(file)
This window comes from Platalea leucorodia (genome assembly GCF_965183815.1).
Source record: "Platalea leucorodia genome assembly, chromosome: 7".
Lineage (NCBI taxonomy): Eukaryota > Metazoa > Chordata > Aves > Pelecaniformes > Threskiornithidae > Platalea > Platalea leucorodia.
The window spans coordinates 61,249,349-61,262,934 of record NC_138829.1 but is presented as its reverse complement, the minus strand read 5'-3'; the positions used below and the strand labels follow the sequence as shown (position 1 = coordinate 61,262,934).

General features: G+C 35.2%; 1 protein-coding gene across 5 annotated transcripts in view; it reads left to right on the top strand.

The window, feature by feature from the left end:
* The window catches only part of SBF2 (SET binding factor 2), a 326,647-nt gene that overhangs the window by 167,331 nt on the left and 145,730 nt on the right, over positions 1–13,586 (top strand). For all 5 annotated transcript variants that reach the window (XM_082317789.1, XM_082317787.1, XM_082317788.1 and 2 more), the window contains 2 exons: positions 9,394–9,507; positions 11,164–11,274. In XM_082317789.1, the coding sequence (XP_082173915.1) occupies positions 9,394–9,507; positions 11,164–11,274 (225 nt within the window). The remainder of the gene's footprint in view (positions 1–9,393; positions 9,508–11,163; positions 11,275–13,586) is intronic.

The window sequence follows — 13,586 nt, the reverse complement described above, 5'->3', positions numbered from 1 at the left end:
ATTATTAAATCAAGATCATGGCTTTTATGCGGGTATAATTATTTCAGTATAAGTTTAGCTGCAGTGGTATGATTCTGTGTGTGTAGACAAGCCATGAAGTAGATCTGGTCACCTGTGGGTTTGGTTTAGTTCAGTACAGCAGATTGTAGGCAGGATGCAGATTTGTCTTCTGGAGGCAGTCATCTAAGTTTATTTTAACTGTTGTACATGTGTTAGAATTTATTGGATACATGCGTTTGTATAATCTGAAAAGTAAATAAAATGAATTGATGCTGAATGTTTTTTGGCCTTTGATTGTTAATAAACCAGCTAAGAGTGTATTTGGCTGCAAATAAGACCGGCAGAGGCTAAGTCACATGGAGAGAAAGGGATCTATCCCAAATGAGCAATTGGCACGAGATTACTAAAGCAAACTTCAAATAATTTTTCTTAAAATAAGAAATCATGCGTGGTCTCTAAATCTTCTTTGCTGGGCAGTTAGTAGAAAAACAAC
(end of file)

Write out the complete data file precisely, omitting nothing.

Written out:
This window comes from Platalea leucorodia (genome assembly GCF_965183815.1).
Source record: "Platalea leucorodia genome assembly, chromosome: 7".
Lineage (NCBI taxonomy): Eukaryota > Metazoa > Chordata > Aves > Pelecaniformes > Threskiornithidae > Platalea > Platalea leucorodia.
The window spans coordinates 61,249,349-61,262,934 of record NC_138829.1 but is presented as its reverse complement, the minus strand read 5'-3'; the positions used below and the strand labels follow the sequence as shown (position 1 = coordinate 61,262,934).

General features: G+C 35.2%; 1 protein-coding gene across 5 annotated transcripts in view; it reads left to right on the top strand.

The window, feature by feature from the left end:
* The window catches only part of SBF2 (SET binding factor 2), a 326,647-nt gene that overhangs the window by 167,331 nt on the left and 145,730 nt on the right, over positions 1–13,586 (top strand). For all 5 annotated transcript variants that reach the window (XM_082317789.1, XM_082317787.1, XM_082317788.1 and 2 more), the window contains 2 exons: positions 9,394–9,507; positions 11,164–11,274. In XM_082317789.1, the coding sequence (XP_082173915.1) occupies positions 9,394–9,507; positions 11,164–11,274 (225 nt within the window). The remainder of the gene's footprint in view (positions 1–9,393; positions 9,508–11,163; positions 11,275–13,586) is intronic.

The window sequence follows — 13,586 nt, the reverse complement described above, 5'->3', positions numbered from 1 at the left end:
ATTATTAAATCAAGATCATGGCTTTTATGCGGGTATAATTATTTCAGTATAAGTTTAGCTGCAGTGGTATGATTCTGTGTGTGTAGACAAGCCATGAAGTAGATCTGGTCACCTGTGGGTTTGGTTTAGTTCAGTACAGCAGATTGTAGGCAGGATGCAGATTTGTCTTCTGGAGGCAGTCATCTAAGTTTATTTTAACTGTTGTACATGTGTTAGAATTTATTGGATACATGCGTTTGTATAATCTGAAAAGTAAATAAAATGAATTGATGCTGAATGTTTTTTGGCCTTTGATTGTTAATAAACCAGCTAAGAGTGTATTTGGCTGCAAATAAGACCGGCAGAGGCTAAGTCACATGGAGAGAAAGGGATCTATCCCAAATGAGCAATTGGCACGAGATTACTAAAGCAAACTTCAAATAATTTTTCTTAAAATAAGAAATCATGCGTGGTCTCTAAATCTTCTTTGCTGGGCAGTTAGTAGAAAAACAAC